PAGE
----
Widespread fogging may do more harm than good
With mosquito-borne diseases such as dengue and Zika on the rise, the control of the mosquito population is more than ever the responsibility of every Singaporean resident. In this regard, I agree with the call for heftier penalties for those who fail to fulfil their part in the fight against such diseases (“Impose more severe penalties for those found to be breeding mosquitoes”; Sept 2).
But I strongly disagree with the call for more intensified open-air fogging on many grounds (“Intensify fogging to cover whole of affected areas”; Sept 1).
Over the years, the National Environment Agency (NEA) has gradually moved away from large-scale open-area fogging and there are many arguments that support such decisions.
First, fogging is only moderately effective in the control of the mosquito population. For each adult mosquito killed, many more larvae in the water remain unaffected. Reducing the number of larvae is a more effective measure, which means that oiling achieves better results than fogging.
Second, the pesticides used in vector control are neurotoxins and have been linked to adverse effects in humans. Many of these chemicals were originally designed as nerve gasses in chemical warfare; however, much lower levels of the chemicals are used in pesticides.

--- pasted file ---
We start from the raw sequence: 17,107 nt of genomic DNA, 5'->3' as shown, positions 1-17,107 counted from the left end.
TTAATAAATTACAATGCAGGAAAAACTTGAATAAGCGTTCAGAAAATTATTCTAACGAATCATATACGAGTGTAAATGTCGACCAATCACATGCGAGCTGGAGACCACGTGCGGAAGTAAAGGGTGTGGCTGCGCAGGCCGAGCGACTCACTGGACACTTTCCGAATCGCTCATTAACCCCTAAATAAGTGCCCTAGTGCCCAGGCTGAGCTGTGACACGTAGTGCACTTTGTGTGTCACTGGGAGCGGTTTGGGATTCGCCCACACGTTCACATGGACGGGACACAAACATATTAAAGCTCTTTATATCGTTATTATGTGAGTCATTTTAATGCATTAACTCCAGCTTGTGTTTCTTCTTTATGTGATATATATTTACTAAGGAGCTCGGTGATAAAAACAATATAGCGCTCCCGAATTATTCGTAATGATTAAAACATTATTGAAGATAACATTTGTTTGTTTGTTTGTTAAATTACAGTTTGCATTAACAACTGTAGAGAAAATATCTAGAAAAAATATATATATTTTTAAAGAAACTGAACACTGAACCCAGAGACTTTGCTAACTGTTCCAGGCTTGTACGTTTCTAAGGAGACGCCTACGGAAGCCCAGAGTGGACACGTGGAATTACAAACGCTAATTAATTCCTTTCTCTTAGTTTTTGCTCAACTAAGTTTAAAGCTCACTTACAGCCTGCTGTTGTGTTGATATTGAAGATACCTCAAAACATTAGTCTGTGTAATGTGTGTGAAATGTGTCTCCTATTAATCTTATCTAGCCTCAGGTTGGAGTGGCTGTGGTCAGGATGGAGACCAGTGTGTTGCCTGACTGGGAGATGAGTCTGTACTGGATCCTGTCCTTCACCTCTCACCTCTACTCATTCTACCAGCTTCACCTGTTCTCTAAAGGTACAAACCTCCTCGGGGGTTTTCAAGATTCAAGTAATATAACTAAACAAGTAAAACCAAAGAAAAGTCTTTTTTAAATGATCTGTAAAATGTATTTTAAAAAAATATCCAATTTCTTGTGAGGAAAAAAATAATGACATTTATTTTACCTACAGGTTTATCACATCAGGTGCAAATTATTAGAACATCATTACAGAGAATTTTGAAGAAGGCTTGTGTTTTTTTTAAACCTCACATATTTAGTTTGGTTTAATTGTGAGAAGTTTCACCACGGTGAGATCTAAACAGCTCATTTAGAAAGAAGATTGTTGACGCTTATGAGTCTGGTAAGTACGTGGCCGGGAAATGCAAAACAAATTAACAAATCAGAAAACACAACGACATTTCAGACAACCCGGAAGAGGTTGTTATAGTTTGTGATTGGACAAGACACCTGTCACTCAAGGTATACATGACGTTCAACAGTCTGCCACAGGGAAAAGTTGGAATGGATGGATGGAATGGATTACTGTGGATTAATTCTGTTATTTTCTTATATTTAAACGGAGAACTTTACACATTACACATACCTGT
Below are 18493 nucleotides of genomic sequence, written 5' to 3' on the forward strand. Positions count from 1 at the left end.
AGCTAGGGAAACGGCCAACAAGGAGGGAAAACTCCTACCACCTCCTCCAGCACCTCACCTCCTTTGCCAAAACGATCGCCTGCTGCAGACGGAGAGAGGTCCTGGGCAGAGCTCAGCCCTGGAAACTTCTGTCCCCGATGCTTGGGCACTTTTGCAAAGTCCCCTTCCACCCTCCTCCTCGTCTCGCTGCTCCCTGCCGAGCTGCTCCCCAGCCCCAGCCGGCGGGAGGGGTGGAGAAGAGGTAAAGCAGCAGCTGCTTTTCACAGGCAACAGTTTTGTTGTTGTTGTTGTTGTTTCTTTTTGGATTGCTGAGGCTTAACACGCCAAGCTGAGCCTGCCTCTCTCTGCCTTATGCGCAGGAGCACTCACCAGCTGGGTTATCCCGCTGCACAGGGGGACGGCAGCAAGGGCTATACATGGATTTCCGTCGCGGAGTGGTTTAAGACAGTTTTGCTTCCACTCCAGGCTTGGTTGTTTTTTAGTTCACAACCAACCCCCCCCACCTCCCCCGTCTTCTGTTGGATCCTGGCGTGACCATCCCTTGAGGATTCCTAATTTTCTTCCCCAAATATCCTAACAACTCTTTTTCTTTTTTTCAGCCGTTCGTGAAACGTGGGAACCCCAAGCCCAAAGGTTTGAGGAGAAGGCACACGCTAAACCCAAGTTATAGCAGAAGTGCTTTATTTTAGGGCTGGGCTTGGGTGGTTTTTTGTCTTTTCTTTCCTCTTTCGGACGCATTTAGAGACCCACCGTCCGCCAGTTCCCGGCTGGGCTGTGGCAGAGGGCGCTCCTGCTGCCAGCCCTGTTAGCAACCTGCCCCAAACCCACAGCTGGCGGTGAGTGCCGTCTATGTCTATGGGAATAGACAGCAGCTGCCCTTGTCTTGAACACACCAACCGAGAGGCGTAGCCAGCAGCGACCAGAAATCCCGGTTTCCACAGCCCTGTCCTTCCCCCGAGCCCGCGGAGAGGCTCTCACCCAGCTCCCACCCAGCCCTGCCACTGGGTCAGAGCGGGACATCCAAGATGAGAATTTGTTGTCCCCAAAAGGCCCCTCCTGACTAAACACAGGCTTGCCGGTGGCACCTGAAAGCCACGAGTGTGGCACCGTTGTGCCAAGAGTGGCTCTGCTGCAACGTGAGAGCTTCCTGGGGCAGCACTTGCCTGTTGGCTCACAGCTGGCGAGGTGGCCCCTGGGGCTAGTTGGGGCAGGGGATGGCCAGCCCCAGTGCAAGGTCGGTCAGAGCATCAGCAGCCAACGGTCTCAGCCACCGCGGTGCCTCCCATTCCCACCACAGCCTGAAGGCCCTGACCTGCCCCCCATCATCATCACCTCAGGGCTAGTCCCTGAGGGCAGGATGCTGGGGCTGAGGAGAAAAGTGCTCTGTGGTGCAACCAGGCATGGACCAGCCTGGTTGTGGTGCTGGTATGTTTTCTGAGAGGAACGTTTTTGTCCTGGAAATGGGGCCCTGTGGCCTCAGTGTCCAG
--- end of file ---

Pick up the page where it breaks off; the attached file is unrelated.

Exposure to neurotoxins, even in low quantities, is also associated with numbness of the lips and tongue, nausea, headaches and respiratory problems. For these reasons, many countries have banned open-air fogging completely.
Third, fogging is also toxic to other insects, such as butterflies and bees. The National Parks Board is planting more plants that host butterflies in an attempt to increase their population numbers, and these beautiful insects are particularly sensitive to pesticides. When bee populations are greatly affected by pesticidies, global food production could be affected because of the lack of pollination.
Pesticides are also harmful to many other animals, including those that are natural predators of mosquitoes. Most pesticides used in fogging are toxic to fish, which are very important for the eradication of mosquito larvae. Frogs, geckos and birds, which also eat mosquitoes, could also be affected by pesticides.
In fact, according to the European Union classification system, most of the chemicals used in pest control are classified as “Harmful (Xn)” and “Dangerous for the environment (N)”.
Taken together, oiling and the eradication of breeding grounds in personal living spaces are much more effective tools in the fight against dengue and Zika than widespread fogging is.
The responsibility for eliminating breeding grounds in one’s own home and garden, while reporting possible breeding sites in public spaces to the relevant authorities, lies with everybody. We all need to play our part to keep the diseases at bay.